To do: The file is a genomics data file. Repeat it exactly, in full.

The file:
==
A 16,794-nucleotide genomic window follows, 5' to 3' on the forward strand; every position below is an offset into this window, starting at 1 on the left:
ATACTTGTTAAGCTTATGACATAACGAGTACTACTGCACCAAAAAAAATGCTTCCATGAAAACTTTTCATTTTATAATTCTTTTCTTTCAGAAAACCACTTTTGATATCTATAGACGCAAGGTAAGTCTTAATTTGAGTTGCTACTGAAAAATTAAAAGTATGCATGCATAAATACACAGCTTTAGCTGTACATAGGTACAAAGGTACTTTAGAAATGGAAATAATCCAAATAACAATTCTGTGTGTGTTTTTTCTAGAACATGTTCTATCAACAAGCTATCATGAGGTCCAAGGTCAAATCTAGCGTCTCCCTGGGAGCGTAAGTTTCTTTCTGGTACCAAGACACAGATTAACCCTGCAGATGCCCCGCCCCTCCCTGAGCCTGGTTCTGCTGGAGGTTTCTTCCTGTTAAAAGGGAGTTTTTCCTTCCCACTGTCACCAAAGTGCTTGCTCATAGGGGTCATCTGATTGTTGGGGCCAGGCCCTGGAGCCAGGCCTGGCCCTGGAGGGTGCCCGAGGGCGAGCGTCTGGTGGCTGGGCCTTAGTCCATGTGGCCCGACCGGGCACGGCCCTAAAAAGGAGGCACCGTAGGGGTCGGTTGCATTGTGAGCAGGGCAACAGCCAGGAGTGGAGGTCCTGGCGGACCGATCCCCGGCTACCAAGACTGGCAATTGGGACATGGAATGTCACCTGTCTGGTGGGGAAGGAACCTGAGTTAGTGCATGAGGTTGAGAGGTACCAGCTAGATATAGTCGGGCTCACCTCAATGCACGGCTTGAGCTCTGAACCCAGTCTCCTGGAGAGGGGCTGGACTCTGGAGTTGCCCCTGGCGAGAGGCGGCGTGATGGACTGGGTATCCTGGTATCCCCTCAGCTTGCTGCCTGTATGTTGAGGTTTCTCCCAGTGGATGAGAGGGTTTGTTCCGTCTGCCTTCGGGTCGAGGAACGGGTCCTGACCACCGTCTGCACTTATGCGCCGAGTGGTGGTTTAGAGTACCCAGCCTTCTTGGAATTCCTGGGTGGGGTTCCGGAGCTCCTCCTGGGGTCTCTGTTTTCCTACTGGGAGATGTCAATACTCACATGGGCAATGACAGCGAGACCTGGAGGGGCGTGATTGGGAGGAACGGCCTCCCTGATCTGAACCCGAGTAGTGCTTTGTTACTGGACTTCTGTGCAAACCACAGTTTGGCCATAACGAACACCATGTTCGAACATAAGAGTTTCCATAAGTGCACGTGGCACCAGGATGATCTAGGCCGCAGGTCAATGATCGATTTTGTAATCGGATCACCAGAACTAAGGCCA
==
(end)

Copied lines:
A 16,794-nucleotide genomic window follows, 5' to 3' on the forward strand; every position below is an offset into this window, starting at 1 on the left:
ATACTTGTTAAGCTTATGACATAACGAGTACTACTGCACCAAAAAAAATGCTTCCATGAAAACTTTTCATTTTATAATTCTTTTCTTTCAGAAAACCACTTTTGATATCTATAGACGCAAGGTAAGTCTTAATTTGAGTTGCTACTGAAAAATTAAAAGTATGCATGCATAAATACACAGCTTTAGCTGTACATAGGTACAAAGGTACTTTAGAAATGGAAATAATCCAAATAACAATTCTGTGTGTGTTTTTTCTAGAACATGTTCTATCAACAAGCTATCATGAGGTCCAAGGTCAAATCTAGCGTCTCCCTGGGAGCGTAAGTTTCTTTCTGGTACCAAGACACAGATTAACCCTGCAGATGCCCCGCCCCTCCCTGAGCCTGGTTCTGCTGGAGGTTTCTTCCTGTTAAAAGGGAGTTTTTCCTTCCCACTGTCACCAAAGTGCTTGCTCATAGGGGTCATCTGATTGTTGGGGCCAGGCCCTGGAGCCAGGCCTGGCCCTGGAGGGTGCCCGAGGGCGAGCGTCTGGTGGCTGGGCCTTAGTCCATGTGGCCCGACCGGGCACGGCCCTAAAAAGGAGGCACCGTAGGGGTCGGTTGCATTGTGAGCAGGGCAACAGCCAGGAGTGGAGGTCCTGGCGGACCGATCCCCGGCTACCAAGACTGGCAATTGGGACATGGAATGTCACCTGTCTGGTGGGGAAGGAACCTGAGTTAGTGCATGAGGTTGAGAGGTACCAGCTAGATATAGTCGGGCTCACCTCAATGCACGGCTTGAGCTCTGAACCCAGTCTCCTGGAGAGGGGCTGGACTCTGGAGTTGCCCCTGGCGAGAGGCGGCGTGATGGACTGGGTATCCTGGTATCCCCTCAGCTTGCTGCCTGTATGTTGAGGTTTCTCCCAGTGGATGAGAGGGTTTGTTCCGTCTGCCTTCGGGTCGAGGAACGGGTCCTGACCACCGTCTGCACTTATGCGCCGAGTGGTGGTTTAGAGTACCCAGCCTTCTTGGAATTCCTGGGTGGGGTTCCGGAGCTCCTCCTGGGGTCTCTGTTTTCCTACTGGGAGATGTCAATACTCACATGGGCAATGACAGCGAGACCTGGAGGGGCGTGATTGGGAGGAACGGCCTCCCTGATCTGAACCCGAGTAGTGCTTTGTTACTGGACTTCTGTGCAAACCACAGTTTGGCCATAACGAACACCATGTTCGAACATAAGAGTTTCCATAAGTGCACGTGGCACCAGGATGATCTAGGCCGCAGGTCAATGATCGATTTTGTAATCGGATCACCAGAACTAAGGCCA